Martial Arts Influences on the Kang Duk Won

What are the Martial Arts Influences on the Kang Duk Won

kang duk wonThere are extraneous martial arts influences on every art, and the Kang Duk Won is no different.

Sometimes the martial arts influences can be bad, sometimes good. In the case of the Kang Duk Won the slant is very, very good.

The first real influence on Kang Duk Won was probably Joon Byung In. Before then the art was pure Karate, straight out of Okinawa, as taught by Kanken Toyama. Toyama probably offered a direct transmission from the Okinawan Imperial bodyguards, who invented the art.

Yes, one could say that Karate is a deviation on earlier martial arts, specifically Chinese Kung Fu, but with these martial arts influences we are really talking about the alteration of systems, and not just a slant.

Joon Byung In had trained in a Chinese Martial Art previously, so one would think that there would be a Kung Fu list to it. If there is, I think it would be in the training drills, perhaps the seven step punching exercise.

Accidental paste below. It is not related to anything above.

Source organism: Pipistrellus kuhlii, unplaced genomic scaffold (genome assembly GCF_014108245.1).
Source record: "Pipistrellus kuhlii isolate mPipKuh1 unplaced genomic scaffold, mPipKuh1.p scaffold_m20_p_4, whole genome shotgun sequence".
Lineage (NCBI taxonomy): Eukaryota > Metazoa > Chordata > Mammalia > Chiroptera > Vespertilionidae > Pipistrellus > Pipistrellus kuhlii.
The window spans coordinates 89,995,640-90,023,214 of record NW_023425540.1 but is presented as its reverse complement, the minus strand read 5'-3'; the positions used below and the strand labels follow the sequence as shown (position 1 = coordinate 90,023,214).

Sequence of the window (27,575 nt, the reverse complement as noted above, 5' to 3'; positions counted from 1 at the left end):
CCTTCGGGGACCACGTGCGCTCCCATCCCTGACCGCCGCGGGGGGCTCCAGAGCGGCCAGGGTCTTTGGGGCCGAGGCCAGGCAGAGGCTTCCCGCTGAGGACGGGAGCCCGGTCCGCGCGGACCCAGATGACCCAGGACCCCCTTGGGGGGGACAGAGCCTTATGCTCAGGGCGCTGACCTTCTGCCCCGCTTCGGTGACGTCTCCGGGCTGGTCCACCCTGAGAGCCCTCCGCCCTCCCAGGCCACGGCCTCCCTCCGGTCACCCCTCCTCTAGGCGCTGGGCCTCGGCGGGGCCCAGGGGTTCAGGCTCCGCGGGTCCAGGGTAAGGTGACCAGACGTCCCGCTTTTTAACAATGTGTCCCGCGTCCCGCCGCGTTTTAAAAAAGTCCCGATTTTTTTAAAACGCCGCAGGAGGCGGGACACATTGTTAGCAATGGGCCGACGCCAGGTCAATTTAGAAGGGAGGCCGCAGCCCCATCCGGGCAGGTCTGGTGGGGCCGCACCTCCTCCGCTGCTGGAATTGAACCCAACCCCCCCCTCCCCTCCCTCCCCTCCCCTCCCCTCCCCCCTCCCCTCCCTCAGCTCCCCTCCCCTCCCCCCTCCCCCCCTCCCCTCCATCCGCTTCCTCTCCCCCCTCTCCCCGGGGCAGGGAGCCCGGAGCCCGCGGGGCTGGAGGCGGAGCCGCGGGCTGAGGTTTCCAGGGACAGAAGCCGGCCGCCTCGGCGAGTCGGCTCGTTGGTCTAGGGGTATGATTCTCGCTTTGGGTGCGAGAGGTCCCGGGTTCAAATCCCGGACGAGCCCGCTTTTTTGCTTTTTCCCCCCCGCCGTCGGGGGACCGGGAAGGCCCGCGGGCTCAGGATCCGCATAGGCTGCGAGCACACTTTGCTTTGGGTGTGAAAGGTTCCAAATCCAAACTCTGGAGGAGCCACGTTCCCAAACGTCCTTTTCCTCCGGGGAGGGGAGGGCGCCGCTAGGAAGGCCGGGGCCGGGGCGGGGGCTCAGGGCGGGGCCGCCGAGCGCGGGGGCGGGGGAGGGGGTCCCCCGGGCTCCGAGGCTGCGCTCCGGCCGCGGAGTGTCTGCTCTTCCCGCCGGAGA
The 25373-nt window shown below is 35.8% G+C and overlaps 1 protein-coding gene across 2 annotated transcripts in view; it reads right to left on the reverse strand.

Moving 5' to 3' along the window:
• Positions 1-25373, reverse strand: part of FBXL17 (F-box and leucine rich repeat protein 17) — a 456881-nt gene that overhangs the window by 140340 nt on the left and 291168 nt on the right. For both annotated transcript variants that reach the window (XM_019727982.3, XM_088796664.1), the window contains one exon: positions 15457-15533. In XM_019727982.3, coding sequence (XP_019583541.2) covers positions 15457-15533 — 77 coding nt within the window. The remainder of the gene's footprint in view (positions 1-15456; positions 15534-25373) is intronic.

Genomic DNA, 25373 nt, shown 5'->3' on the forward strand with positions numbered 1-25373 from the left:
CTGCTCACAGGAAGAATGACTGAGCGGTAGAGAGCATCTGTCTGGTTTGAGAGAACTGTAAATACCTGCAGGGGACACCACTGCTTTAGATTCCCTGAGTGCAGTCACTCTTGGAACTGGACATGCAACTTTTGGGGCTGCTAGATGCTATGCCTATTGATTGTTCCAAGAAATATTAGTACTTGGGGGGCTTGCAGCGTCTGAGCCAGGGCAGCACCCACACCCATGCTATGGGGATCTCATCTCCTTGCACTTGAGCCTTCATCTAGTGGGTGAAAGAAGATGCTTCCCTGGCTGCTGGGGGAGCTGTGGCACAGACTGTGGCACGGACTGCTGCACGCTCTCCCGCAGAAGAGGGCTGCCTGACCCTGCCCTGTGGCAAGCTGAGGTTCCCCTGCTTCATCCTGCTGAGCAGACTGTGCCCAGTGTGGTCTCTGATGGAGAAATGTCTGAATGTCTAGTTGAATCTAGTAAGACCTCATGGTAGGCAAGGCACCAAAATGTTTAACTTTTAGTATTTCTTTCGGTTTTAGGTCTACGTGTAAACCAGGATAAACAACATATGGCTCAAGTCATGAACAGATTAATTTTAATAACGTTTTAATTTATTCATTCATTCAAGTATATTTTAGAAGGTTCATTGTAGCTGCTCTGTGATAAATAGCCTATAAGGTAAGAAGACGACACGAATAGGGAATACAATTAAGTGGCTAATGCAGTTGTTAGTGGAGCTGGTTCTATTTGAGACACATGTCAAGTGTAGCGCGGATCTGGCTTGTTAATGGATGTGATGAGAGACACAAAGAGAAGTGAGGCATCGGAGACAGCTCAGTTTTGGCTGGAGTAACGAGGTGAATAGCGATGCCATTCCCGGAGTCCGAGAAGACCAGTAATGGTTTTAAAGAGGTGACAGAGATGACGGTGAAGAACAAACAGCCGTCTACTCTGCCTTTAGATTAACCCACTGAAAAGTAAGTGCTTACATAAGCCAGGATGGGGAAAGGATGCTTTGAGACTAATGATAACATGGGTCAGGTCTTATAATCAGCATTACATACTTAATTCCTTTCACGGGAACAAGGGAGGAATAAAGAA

But I don’t think the slant on the forms would be much in the way of influences.

Remember that Joon’s Kang Duk Won was at the heart of many of the Kwans in Korea at the time, and the gross movements of the forms are fairly much the same.

The second potential for slant would be by Bob Babich. Mr. Babich was short and thin, and he tended to make the art a very straight line affair. He turned his rear foot in in the back stance almost like a sprinter, and this speaks of a very straight line intention.

The thing here is that Bob was a black Belt instructor in Kyokushinkai before he came into the Kang Duk Won. Yet when I examine the forms I see no hint of Kyokushinkai. So it seems as if Mr. Babich left the Kyokushinkai complete, and thus there would be virtually no slant from that quarter.

In the end, using matrixing and having over 40 years to inspect the thing, I didn’t find much slant, and only a spattering of influence.

Byung In Joon seems to have put aside his earlier training in favor of the Kang Duk Won, as does Robert Babich.

This speaks highly of the system, that it would remain pure no matter who touched it. When one does the system they feel the spiritual essence, and they realize that this is more than fighting, it is survival. And, as one travels through the system one comes in contact with a unique awareness that gives one an elevated outlook upon life, and changes the way one interacts with his fellow man and the universe itself.

If you want to know more about the Martial Art influences, here’s an article on the differences of Kang Duk Won and Karate.

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